If we’d only sever these connections in the brain, we would stop the symptoms of mental illness, thought Egas Moniz. In his wake, thousands lost their personality. If we’d just kept our genes pure and maintained racial purity, thought Lorenz, the world would be a better place. In his wake, the biggest tragedy of the 20th century. Both are examples of thinking within a single bracket, making us think that we know “what’s best” for others.
The antidote? Whenever you hear about some silver bullet that explains it all or works as a solution to some grand problem, you have almost certainly stumbled on a gross oversimplification. So when there’s a Canadian professor trying to convince you that to solve humankind’s discontent we should all get into hierarchy stuff, because lobsters do it and it just works great for them, you should smell something…well, fishy. Rooting out such thinking by applying context is the first step for making sure we don’t misuse biology.
What can biology tell us?
When we know what to steer clear of, what are the lessons to be learned?
It could be useful to know what underpins racism, for example. Knowing what made Derek Chauvin tick when he suffocated George Floyd is crucial knowledge for anyone who wants to prevent these events from happening again. And biology can provide. Sapolsky weaves countless neuroimaging studies into a narrative that shows that even though racism results from some pretty ancient hardwiring, it is by no means inevitable.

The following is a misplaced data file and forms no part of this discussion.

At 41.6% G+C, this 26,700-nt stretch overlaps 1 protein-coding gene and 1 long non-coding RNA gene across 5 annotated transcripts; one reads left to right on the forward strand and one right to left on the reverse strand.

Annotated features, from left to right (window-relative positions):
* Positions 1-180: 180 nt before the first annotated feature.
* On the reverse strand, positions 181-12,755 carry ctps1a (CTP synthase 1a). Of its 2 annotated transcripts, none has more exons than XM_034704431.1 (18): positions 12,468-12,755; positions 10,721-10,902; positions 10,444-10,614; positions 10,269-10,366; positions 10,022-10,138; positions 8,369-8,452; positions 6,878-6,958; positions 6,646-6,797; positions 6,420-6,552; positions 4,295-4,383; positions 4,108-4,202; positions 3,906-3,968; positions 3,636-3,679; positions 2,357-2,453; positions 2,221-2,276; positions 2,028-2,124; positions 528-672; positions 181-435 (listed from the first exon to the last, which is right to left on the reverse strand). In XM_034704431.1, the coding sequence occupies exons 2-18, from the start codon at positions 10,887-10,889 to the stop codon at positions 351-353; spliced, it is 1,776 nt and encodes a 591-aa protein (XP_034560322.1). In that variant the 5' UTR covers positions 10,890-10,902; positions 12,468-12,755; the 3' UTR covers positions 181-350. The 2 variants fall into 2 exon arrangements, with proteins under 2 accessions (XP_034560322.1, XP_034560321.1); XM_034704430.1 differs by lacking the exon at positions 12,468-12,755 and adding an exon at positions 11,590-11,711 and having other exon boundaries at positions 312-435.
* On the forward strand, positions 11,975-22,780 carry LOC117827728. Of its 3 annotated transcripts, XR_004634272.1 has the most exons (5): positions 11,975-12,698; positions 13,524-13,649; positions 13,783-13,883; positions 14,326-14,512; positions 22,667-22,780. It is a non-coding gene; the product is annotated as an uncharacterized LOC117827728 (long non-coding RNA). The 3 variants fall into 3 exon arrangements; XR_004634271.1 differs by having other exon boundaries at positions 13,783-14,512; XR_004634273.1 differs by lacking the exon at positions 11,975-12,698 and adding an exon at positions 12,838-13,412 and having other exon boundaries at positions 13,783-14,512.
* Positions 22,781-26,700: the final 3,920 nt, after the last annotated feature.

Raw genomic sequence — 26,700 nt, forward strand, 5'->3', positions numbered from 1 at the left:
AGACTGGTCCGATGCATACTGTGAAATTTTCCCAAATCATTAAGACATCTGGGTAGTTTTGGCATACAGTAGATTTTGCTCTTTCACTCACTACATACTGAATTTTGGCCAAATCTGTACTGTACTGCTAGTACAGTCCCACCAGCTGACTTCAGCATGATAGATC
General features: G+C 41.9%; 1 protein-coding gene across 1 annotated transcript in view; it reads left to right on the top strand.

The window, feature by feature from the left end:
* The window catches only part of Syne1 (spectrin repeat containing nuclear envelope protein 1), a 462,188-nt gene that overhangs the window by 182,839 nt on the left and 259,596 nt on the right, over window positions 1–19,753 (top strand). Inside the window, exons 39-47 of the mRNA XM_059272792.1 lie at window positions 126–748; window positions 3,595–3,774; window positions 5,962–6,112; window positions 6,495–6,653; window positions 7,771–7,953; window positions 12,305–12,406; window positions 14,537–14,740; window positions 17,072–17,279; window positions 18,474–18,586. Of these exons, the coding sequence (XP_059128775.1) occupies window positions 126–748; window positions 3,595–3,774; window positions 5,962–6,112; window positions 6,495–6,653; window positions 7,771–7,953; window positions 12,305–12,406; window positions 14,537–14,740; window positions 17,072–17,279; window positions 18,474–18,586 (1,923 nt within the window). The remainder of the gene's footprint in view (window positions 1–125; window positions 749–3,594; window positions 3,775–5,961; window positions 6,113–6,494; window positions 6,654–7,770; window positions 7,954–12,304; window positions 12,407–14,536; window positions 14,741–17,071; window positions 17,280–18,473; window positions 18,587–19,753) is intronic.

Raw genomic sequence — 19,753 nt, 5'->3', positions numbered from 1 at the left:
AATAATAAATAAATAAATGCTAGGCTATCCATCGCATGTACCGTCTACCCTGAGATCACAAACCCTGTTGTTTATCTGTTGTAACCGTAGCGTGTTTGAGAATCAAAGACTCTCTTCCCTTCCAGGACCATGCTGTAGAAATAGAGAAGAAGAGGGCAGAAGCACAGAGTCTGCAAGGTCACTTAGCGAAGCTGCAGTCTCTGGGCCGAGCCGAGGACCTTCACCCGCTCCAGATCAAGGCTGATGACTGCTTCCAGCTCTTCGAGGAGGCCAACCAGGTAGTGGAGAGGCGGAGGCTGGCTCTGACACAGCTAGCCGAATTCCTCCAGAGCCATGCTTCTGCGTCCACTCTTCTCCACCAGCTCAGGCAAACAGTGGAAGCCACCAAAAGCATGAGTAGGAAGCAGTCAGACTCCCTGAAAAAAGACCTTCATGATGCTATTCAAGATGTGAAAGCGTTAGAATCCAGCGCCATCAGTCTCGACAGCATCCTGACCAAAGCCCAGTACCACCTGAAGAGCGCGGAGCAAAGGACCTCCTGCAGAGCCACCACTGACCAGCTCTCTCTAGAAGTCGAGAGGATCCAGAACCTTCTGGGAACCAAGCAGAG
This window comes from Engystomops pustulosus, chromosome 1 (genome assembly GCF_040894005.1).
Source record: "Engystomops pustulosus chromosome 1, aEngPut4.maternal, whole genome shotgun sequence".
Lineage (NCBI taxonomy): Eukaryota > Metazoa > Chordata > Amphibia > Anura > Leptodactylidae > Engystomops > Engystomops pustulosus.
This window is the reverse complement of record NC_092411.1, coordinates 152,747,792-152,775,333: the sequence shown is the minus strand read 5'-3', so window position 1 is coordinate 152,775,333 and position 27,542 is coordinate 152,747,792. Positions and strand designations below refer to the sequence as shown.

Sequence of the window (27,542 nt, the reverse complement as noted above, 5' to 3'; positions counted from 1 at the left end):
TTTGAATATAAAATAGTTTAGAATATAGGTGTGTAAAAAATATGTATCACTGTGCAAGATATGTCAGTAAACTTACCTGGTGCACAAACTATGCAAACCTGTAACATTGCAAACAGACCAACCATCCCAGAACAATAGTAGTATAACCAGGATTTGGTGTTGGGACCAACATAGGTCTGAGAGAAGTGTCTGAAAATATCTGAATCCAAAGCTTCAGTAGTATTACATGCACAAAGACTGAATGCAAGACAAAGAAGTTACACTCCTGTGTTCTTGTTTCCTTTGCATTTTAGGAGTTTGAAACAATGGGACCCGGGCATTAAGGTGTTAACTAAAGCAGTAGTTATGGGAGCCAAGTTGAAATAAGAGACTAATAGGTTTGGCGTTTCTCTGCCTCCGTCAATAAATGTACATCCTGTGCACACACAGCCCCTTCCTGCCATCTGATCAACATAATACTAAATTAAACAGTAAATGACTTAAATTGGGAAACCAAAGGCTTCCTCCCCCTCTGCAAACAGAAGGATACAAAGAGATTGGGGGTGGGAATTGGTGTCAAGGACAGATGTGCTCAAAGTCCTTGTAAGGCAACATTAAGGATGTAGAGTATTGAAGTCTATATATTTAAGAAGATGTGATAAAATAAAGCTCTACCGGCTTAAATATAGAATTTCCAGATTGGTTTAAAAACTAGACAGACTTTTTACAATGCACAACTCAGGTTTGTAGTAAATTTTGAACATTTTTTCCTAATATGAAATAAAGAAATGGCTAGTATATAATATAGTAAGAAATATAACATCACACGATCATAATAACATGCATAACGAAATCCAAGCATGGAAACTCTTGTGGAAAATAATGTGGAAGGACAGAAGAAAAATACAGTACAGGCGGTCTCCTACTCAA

But it takes a lot of scientists poring over neuroimaging studies to figure out what can tackle racism, be it individuation, perspective-taking or uniforms. Knowing this is the first step to put in place incentives that would make us see the world in a way where race is not the dividing line.
The studies in Behave can also cast moral doubts on some political attitudes. It makes sense that someone believes that “It’s all hard work. No matter what cards life dealt you, it’s the effort that matters.” Yeah, sure it is. Except that, by the age children are five, there are already significant differences in their brains, depending on whether they grew up in poverty or not.
The poorer one grows up, the less developed are the parts of his brain responsible for memory, impulse control and the ability to make the harder thing when it´s the right thing to do. The poorer the child, the larger its amygdala, meaning poorer emotion regulation and more stress throughout its life. Justify that.
Half a millennia ago, people thought it entirely rational to burn people who had epileptic seizures. What else should they do? They’ve slept with the devil. Then it turned out they didn’t, and now we don´t blame them nor burn them. The question that bothers Sapolsky – who is the contemporary equivalent of these poor epileptics – is one only a good science can answer. Politicians should be listening.
The bottom line? Like any discipline, biology did at times serve as the will-o’-the-wisp that leads our best intentions into terrible places. But given the injustices it puts a finger on and the problems it can offer solutions to, Behave begs us to ask the question: who will be the Lorenz of today? The one who pays heed to biology, or the one who doesn’t?
Feature image credit: Public Radio Tulsa